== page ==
Seniors are more at risk for feelings of loneliness than younger adults. This is especially true for those who live alone at home.
Solitude can actually even affect physical well-being. Studies have shown that continued isolation leads to a higher risk for health conditions, including high blood pressure, heart disease, anxiety/depression, Alzheimer’s, and more.
In fact, loneliness can be just as harmful to a person’s lifespan as obesity or smoking.
Recently, researchers at UC San Diego School of Medicine conducted a study on social isolation in the elderly.
The goal? To find commonalities in feelings of loneliness among seniors in retirement communities, which are specifically designed to prevent solitude.
The study was done by interviewing 30 participants between the ages of 65 and 92. They were asked to describe their experiences with loneliness, as well as their methods and wisdom for coping with such feelings.
The elderly participants were interviewed using a series of questions, including:
- Do you ever feel lonely, and if so, how often, and how would you describe the feelings?
- If you don’t feel lonely, why do you think others may feel lonely?
- How might aging play a role in loneliness?
- What do you do, or think that others can do, to not feel lonely anymore?
In total, 85% of the seniors interviewed were found to have moderate to high levels of loneliness.
We’ve compiled the most poignant answers from this series of interviews, in the hopes that it may shed some light on the issue of loneliness in the elderly.
On top of this, the wisdom we can learn from seniors cannot be overemphasized.
What Causes Loneliness in the Elderly?
There are many factors involved in feelings of isolation. For seniors, these can encompass age-specific factors, a lack of social skills, or simply enjoying solitude.
When speaking about the risk factors of loneliness, the elderly participants said:
“Well, as you get older, there’s less and less people. You know, people die off around you, and a world of loneliness. And I suppose too, as you get older, it’s harder to get around and see the people that you do know.”
“I hear a lot of them don’t have social skills. They’re perfectly capable people but they don’t have the social skills.”
How Seniors View Loneliness
As previously mentioned, some people don’t view being alone as a negative thing. Some seek it of their own volition. However, there are also those who feel helpless and sad when isolated beyond their control.
“I can think of periods where I felt lonely, and it was a sense of not being attached, not having very much meaning, and not feeling very hopeful.”
“It’s a feeling of nothing… You’re not feeling glad. You’re not feeling sad. You’re feeling nothing, and you don’t want to do anything…that’s the bad part. People get into that.”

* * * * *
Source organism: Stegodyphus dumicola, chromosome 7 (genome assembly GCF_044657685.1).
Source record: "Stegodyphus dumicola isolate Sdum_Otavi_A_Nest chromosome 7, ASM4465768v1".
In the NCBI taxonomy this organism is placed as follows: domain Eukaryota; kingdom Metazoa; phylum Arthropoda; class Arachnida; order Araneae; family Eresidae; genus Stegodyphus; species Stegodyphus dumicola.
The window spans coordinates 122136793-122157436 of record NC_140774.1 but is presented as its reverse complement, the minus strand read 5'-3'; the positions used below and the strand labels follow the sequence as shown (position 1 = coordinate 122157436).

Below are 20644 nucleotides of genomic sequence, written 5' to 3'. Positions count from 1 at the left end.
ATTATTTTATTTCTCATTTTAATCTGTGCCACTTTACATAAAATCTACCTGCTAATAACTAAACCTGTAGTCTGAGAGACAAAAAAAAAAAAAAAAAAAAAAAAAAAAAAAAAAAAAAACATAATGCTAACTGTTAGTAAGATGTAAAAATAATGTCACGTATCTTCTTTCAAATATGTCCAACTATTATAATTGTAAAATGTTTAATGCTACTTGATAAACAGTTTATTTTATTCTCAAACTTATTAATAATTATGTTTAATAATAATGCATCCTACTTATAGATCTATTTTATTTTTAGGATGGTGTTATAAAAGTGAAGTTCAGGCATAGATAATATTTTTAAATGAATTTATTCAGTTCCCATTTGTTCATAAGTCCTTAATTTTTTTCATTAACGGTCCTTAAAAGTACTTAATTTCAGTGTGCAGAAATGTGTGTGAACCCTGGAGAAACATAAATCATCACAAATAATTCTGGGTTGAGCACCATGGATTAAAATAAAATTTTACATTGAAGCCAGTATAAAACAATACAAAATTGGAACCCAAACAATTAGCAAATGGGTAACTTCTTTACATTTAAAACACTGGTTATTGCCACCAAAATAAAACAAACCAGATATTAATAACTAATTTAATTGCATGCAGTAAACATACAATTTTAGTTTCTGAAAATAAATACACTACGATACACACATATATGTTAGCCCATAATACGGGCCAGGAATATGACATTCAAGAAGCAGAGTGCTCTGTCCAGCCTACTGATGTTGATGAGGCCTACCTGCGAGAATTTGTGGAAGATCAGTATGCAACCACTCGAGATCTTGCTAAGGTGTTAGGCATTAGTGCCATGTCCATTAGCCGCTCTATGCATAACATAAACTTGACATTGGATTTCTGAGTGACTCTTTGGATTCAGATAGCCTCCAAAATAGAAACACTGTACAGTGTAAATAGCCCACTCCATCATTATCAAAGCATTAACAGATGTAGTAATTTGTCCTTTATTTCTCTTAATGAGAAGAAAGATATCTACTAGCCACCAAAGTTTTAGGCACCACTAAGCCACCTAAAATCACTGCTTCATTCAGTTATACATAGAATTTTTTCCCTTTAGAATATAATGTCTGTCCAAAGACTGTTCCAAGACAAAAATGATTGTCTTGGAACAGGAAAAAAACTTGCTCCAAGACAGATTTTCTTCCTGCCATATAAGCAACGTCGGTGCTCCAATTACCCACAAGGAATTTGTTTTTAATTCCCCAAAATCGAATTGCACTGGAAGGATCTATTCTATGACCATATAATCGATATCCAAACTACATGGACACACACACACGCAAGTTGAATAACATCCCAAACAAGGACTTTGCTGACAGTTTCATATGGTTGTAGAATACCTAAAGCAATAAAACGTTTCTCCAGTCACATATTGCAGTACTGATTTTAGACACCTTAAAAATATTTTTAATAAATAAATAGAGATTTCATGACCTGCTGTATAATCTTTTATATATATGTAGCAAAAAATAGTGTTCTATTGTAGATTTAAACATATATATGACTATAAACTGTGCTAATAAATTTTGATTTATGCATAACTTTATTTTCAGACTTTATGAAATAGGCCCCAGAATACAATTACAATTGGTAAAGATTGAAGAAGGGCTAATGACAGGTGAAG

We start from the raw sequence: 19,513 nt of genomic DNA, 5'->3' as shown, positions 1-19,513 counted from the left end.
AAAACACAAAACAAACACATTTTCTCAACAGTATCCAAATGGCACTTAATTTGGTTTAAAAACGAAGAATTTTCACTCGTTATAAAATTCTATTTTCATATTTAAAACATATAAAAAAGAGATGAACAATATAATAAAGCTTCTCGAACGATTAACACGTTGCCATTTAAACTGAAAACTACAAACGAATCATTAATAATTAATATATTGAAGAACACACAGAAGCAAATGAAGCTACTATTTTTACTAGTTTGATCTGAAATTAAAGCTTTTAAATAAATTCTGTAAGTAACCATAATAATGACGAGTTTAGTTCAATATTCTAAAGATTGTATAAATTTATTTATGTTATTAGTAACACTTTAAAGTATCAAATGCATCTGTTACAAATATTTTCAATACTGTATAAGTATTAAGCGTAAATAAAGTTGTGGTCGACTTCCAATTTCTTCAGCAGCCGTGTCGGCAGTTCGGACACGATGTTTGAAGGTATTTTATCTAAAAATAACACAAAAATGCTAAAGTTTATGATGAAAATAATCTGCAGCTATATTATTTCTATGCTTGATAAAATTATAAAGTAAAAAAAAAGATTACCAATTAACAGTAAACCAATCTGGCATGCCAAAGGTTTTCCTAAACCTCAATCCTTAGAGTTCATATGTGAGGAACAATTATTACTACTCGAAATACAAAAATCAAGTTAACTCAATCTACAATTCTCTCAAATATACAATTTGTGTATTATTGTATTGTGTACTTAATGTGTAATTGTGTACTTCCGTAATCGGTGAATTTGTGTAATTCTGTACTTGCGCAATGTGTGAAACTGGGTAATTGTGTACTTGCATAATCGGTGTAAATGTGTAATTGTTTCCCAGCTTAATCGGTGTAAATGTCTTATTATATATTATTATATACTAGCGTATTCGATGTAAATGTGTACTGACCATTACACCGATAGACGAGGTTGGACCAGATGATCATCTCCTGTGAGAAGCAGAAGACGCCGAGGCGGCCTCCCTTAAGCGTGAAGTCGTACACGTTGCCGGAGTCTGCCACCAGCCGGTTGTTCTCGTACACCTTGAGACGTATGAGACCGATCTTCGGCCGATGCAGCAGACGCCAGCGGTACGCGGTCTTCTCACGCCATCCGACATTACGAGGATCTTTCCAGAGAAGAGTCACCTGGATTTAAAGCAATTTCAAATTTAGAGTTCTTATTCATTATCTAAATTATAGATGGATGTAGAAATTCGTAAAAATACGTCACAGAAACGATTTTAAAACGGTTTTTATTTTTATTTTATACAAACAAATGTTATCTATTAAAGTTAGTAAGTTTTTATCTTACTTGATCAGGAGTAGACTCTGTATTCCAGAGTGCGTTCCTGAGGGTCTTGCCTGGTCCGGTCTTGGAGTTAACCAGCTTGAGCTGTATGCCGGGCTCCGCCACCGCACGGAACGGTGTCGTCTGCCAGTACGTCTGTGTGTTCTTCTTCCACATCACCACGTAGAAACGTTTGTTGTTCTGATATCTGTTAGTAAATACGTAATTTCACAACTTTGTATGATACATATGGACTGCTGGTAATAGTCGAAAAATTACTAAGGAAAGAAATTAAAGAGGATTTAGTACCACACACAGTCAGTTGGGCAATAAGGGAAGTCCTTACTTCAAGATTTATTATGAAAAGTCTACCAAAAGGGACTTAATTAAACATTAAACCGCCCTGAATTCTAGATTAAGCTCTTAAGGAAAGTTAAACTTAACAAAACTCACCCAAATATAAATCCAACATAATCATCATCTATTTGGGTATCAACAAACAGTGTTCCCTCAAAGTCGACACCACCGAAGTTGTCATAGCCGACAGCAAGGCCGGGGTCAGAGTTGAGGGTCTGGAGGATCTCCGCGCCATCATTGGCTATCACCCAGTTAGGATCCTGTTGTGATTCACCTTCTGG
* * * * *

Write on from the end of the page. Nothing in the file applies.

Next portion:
Coping with Loneliness
This is where the wisdom of our elders becomes apparent. Paying attention to their words can impact how we live our lives, and change the way we see and care for seniors.
When speaking about how they cope with feelings of isolation, the interviewees gave these powerful answers:
“Well, it’s something I have to accept, cause I’ve got it, and it’s something there’s no use being afraid of […] I used to mountain climb… If I can’t walk anymore, I’ll crawl, so you have to learn how to be realistic and not brood about it… I know I’m getting older but I, I consider life is a transition.”
In addition to accepting the effects of aging, one woman pointed to compassion and helping others as methods to cope with loneliness.
“Another technique that I had for years, if you’re feeling lonely then go out and do something for somebody else…That’s proactive.”
Some participants felt that by seeking out companionship, they could change their situation. This came with the challenge of accepting the risk of rejection.
“I felt lonely because I chose to stay away from people […] as soon as I started getting involved, everybody has welcomed you for the most part. I mean, I’ve had my rejections asking if I could join somebody at a table or whatever and say okay… I’ll go find another table, no big deal.”
Many seniors noted that their retirement homes have ways of combating loneliness. These can help alleviate boredom and encourage social interaction.
“We have the putting green here, I can go do that. We have pool tables here, I can go on up and shoot a game of pool or something, and our poker games [.] If nothing else, I’ll go down to the lobby, and I can find somebody down there to talk to, and I can go into the library, and they’ve got a computer in there, and they got a dart board there, I can go that […] I just have to get up and do something.”
These interviews show that even at retirement centers, where there is a large focus on getting seniors to interact and avoid being alone, solitude can still be a problem. There are many environmental and personal factors that lead to loneliness.
However, wisdom plays an important role in how the aging population cope with these feelings. Whether it be performing kind acts for others or simply accepting the changes that come with age, these techniques can create meaningful relationships and help a senior retain a sense of purpose.
If you’re looking for companion care for yourself or a loved one, Complete Care can help. We have qualified caregivers who can do everything from providing a friendly face to nursing & physical care.
Please don’t hesitate to contact us today for a free consultation.
Information source can be found here.